July 3, 1778/1878.
Services at the Monument, July 3, 1878.

Ladies and Fellow Citizens:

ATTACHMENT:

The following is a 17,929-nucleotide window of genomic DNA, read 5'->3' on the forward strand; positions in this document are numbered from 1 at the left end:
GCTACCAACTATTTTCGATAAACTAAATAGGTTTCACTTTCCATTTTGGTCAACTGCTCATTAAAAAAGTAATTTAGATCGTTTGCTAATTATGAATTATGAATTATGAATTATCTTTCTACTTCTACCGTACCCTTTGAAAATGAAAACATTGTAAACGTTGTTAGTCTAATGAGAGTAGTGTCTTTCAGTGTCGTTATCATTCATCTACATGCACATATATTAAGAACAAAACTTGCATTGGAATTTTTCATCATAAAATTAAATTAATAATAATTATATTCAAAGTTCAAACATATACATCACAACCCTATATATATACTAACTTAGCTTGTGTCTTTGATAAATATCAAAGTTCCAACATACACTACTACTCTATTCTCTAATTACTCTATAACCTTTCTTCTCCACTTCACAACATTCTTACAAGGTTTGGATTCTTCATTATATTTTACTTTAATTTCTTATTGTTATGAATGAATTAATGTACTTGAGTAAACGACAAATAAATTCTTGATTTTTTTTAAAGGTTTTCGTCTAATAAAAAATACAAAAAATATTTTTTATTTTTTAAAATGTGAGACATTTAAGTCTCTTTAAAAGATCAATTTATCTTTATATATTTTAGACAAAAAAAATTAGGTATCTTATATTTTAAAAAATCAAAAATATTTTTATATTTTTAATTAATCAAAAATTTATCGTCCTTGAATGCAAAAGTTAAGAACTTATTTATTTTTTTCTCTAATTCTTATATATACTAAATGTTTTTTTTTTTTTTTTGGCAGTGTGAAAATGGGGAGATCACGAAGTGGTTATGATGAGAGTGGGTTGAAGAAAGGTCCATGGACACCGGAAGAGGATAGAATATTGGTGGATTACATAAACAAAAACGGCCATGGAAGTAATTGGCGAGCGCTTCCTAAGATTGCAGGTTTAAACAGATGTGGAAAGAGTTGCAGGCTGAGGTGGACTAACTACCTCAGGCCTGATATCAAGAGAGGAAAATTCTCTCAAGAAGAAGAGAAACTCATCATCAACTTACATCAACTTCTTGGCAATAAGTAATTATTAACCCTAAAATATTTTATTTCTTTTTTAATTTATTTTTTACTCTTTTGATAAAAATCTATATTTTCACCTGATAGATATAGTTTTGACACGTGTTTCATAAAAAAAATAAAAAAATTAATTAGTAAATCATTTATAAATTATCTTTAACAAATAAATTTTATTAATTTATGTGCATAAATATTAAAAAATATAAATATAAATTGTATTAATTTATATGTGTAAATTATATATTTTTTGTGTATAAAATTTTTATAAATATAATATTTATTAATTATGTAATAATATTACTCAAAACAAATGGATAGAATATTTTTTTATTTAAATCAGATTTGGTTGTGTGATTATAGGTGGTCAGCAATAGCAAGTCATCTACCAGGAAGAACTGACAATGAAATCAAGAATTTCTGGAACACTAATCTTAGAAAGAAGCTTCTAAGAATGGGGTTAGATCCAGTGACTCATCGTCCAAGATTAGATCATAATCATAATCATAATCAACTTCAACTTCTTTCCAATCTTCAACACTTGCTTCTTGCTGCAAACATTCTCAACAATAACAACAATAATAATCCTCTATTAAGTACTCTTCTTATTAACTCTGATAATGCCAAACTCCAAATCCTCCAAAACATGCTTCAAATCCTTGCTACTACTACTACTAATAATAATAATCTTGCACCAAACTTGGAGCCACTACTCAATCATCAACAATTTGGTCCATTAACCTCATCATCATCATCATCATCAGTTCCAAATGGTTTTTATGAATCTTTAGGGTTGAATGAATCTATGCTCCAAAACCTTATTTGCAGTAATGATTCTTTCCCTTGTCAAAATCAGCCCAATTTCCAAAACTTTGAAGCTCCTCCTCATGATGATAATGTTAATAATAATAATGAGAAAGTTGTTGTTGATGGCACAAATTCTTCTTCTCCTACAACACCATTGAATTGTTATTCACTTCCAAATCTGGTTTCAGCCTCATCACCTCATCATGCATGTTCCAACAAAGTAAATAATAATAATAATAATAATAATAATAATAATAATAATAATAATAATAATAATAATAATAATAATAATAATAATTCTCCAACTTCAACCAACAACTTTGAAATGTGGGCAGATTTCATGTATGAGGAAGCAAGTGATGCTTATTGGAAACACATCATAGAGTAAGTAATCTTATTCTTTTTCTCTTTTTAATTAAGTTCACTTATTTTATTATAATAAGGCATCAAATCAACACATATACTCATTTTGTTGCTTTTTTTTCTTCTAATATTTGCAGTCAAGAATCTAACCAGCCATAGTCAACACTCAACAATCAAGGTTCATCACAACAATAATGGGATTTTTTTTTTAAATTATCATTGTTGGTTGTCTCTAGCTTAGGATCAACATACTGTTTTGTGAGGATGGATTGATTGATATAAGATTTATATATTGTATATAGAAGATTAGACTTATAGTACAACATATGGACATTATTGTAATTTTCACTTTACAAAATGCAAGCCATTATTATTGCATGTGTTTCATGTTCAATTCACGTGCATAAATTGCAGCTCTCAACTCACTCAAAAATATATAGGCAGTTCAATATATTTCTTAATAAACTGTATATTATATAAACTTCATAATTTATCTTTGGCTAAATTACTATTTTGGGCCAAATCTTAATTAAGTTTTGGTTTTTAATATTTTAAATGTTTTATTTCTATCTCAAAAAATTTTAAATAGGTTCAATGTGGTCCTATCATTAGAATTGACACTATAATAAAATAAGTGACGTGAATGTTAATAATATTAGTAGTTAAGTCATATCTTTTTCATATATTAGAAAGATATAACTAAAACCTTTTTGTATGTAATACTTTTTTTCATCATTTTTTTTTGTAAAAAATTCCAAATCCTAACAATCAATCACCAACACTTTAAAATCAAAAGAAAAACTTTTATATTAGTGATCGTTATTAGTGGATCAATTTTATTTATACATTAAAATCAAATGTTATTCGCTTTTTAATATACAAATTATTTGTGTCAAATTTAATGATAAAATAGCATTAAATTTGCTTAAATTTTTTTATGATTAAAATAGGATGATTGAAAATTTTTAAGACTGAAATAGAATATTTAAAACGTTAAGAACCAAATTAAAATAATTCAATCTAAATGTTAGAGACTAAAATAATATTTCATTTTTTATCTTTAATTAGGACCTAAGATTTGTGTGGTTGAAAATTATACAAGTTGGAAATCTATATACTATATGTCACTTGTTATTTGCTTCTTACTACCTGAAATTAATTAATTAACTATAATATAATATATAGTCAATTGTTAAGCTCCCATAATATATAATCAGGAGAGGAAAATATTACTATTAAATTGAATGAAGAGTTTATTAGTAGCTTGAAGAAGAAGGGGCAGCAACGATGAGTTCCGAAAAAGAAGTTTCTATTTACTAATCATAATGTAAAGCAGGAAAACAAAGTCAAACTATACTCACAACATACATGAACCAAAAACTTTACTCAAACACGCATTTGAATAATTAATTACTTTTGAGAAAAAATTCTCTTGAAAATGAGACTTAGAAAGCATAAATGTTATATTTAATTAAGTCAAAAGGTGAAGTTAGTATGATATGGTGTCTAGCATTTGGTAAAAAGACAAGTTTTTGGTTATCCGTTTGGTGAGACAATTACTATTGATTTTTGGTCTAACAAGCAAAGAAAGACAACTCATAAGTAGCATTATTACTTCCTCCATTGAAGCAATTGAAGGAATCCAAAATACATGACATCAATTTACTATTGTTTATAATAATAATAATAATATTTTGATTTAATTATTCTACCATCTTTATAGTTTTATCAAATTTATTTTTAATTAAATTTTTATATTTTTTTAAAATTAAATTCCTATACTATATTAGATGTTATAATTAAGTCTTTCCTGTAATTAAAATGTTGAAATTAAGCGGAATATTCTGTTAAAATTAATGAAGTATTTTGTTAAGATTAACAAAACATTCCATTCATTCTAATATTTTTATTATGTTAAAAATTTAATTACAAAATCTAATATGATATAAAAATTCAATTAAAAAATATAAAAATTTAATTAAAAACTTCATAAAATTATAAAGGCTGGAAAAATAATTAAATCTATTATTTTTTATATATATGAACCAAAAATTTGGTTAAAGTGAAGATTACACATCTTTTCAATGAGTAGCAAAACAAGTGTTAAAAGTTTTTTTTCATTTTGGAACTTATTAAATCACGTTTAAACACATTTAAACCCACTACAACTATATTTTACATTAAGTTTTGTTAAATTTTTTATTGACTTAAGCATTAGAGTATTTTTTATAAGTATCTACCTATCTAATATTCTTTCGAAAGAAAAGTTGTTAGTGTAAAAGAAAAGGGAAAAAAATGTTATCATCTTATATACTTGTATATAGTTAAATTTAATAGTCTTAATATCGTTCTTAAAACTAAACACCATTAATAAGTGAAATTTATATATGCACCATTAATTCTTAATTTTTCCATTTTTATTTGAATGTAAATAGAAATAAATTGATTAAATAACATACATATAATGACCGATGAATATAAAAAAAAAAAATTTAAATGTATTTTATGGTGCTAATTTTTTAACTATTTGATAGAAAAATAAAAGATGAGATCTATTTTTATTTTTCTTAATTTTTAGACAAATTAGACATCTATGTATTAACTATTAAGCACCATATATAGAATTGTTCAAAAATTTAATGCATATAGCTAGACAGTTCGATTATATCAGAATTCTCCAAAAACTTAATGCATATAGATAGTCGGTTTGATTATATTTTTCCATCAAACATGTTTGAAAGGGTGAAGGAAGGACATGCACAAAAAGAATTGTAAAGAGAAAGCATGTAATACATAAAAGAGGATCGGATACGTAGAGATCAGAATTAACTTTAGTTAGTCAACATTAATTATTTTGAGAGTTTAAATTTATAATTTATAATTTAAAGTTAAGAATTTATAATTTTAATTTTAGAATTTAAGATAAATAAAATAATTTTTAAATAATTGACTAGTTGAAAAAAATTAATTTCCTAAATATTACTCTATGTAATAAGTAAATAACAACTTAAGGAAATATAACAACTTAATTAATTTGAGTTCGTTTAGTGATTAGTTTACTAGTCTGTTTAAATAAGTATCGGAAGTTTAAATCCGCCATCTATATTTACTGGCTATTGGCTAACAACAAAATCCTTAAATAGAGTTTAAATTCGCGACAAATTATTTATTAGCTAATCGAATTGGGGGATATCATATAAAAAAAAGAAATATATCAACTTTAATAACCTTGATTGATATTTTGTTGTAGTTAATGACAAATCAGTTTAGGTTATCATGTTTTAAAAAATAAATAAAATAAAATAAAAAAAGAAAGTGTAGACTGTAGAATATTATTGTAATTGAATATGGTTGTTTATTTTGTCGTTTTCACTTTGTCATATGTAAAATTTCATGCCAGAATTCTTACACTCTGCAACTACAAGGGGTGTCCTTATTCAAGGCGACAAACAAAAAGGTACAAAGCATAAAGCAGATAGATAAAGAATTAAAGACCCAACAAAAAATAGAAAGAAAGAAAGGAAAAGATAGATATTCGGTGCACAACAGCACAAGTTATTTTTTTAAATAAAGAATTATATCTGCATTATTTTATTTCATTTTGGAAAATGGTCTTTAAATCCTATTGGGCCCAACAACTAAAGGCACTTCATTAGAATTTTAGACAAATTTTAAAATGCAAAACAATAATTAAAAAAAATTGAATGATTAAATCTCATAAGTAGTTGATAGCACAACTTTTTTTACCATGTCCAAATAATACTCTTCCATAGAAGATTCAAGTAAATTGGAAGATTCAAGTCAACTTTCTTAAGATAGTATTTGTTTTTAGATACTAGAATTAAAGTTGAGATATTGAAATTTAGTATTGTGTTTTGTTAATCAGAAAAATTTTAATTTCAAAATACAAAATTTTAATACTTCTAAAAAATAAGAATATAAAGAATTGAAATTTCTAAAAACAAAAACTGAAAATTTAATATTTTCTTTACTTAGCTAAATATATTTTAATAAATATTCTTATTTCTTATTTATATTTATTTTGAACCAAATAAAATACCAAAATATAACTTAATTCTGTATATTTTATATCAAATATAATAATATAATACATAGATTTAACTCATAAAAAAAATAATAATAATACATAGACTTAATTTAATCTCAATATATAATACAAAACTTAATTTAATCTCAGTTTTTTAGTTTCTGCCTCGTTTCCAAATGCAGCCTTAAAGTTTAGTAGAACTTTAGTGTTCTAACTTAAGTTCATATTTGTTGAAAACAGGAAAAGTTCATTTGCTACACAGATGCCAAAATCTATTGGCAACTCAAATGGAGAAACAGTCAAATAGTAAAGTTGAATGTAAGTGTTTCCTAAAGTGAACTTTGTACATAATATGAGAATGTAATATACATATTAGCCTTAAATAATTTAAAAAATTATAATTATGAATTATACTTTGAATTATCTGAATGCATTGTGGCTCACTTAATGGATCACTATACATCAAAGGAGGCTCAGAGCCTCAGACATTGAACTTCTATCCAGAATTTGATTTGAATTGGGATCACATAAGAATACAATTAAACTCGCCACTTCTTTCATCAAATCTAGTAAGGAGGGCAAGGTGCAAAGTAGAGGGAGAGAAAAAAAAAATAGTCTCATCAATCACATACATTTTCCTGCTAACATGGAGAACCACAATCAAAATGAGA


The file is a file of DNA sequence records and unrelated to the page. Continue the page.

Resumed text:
It will be impossible for me to make myself heard by any considerable part of this great assemblage. I do not think, however, that it is of any great importance, as I have not been set down for any formal speech on the program. The centennial which we commemorate today differs materially from any of those more joyous ones celebrated during the past three years. Yours - ours, if I may be permitted to say so, for the battle of Wyoming, one hundred years ago today was of national importance, and being a citizen of our great republic, I claim some of the glory and endure some of the sorrow that attaches to any of its citizens. And living as we do, removed one hundred years from the stirring events of the Revolution, we have had a considerable number of centennial anniversaries, and Pennsylvania has borne so important and honorable a part in those events which made us a nation of free men, that it is not to be wondered that the celebrations in this State should be largely attended. The great deeds of daring warriors and accomplished statesmen are enthusiastically remembered. But this grand ingathering of people here today is a peculiar one in many respects. It is not the celebration of great military achievements or wonderful statesmanship. It is a pioneer demonstration in honor of the men and women who settled this valley, reclaimed the wilderness, and fitted it up for the habitation of a civilized people. Almost every part of these United States has its similar celebrations in honor of the pioneers, and most of them have passed through the same bloody experience in their contests with the wily savages of the forest. It was so with James river, the dark and bloody ground of Kentucky, in Ohio and the same scenes are today being enacted in Idaho, Arizona, Colorado and elsewhere. Preceding page covered end of speech as noted in volume; Wyoming. Services at monument, p.111.